But it is not the First Amendment alone that protects the rightsof political expression. Even before the Bill of Rights wasratified, two years after the Constitution itself was ratified,citizens were protected against overweening federal power by asimple yet profound expedient--the doctrine of enumerated powers.In a word, there was simply no power enumerated in the Constitutionthrough which the federal government might abridge politicalexpression. Arguing against the addition of a Bill of Rights inFederalist 84, Alexander Hamilton put the point well: "Whydeclare that things shall not be done [by the federal government]which there is no power to do?" This amendment would expand federalpower in a way the Framers plainly contemplated--and rejected.
It is crucial, however, to understand precisely why the Framerswanted to protect political expression. To be sure, they thoughtsuch expression was essential to the workings of a free society:democracy works, after all, only when people are free toparticipate in the processes through which they govern themselves.But it was not a concern for good consequences alone that drove theFramers: more deeply, they were concerned about the simple matterof protecting rights, whatever the consequences of doing so. Theprotection of our rights is tested, however, not when what we do orsay is popular but when it is unpopular. Stated most starkly, afree society is tested by the way it protects the rights of itsleast popular members.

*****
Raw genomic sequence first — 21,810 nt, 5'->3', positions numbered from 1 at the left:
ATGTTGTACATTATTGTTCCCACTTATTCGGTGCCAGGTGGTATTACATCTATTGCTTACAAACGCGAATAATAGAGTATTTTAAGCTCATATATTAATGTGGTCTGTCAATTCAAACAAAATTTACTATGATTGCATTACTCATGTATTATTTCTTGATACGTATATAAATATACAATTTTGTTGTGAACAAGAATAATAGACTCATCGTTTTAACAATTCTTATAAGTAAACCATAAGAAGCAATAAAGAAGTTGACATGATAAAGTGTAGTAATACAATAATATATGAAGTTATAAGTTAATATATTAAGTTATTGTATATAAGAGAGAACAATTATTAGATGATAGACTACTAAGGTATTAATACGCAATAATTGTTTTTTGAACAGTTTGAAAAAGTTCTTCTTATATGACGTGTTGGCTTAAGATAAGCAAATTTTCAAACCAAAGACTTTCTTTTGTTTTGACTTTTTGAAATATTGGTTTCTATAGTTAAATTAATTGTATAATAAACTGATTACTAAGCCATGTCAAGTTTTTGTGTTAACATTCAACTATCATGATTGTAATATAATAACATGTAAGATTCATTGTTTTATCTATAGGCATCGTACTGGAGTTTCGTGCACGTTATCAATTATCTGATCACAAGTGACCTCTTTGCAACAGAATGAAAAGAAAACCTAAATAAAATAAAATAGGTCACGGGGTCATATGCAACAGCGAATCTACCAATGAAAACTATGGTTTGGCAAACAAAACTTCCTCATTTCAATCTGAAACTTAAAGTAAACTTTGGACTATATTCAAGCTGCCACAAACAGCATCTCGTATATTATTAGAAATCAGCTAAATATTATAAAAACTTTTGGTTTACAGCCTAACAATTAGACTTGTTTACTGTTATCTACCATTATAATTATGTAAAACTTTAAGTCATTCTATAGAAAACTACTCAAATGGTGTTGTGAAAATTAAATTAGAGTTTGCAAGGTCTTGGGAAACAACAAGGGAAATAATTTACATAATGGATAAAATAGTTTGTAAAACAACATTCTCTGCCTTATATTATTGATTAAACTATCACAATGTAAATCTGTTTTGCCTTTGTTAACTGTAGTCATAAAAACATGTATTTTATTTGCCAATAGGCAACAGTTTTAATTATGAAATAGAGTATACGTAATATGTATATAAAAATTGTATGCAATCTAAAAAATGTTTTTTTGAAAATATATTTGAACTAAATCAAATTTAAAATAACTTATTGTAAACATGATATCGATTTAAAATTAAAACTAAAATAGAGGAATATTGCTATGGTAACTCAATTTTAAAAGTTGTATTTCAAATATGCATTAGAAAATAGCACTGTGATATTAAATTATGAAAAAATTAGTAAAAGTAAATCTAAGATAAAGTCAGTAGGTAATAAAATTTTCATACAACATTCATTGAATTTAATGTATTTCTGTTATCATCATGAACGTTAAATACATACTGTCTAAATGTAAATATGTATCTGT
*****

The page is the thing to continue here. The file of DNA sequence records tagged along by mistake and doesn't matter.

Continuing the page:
Sir Winston Churchill captured well that essential feature ofour system when he observed in 1945 that "the United States is aland of free speech. Nowhere is speech freer--not even [inEngland], where we sedulously cultivate it even in its mostrepulsive forms." In so observing, Churchill was merely echoingthoughts attributed to Voltaire, that he may disapprove of what yousay but would defend to the death your right to say it, and theironic question of Benjamin Franklin: "Abuses of the freedom ofspeech ought to be repressed; but to whom are we to commit thepower of doing it?"
When so many for so long have understood the principles at issuetoday, how can this Congress so lightly abandon those principles?It is said by some that the flag is a special case, a uniquesymbol. That claim may be true, but it does not go to the principleof the matter: in a free society, individuals have a right toexpress themselves, even in offensive ways. Once we bar suchexpression, however, Franklin's question will immediately be uponus. What is more, we will soon find that the flag is not unique,that the Bible and much else will next be in line for specialprotection.
It is said also that the flag is special because men have foughtand died for it. Let me suggest in response that men have foughtand died not for the flag but for the principles it represents.People give their lives for principles, not for symbols. When wedishonor those principles, to protect their symbol, we dishonor themen who died to preserve them. That is not a business this Congressshould be about. We owe it to those men, men who have made theultimate sacrifice, to resist the pressures of the moment so thatwe may preserve the principles of the ages.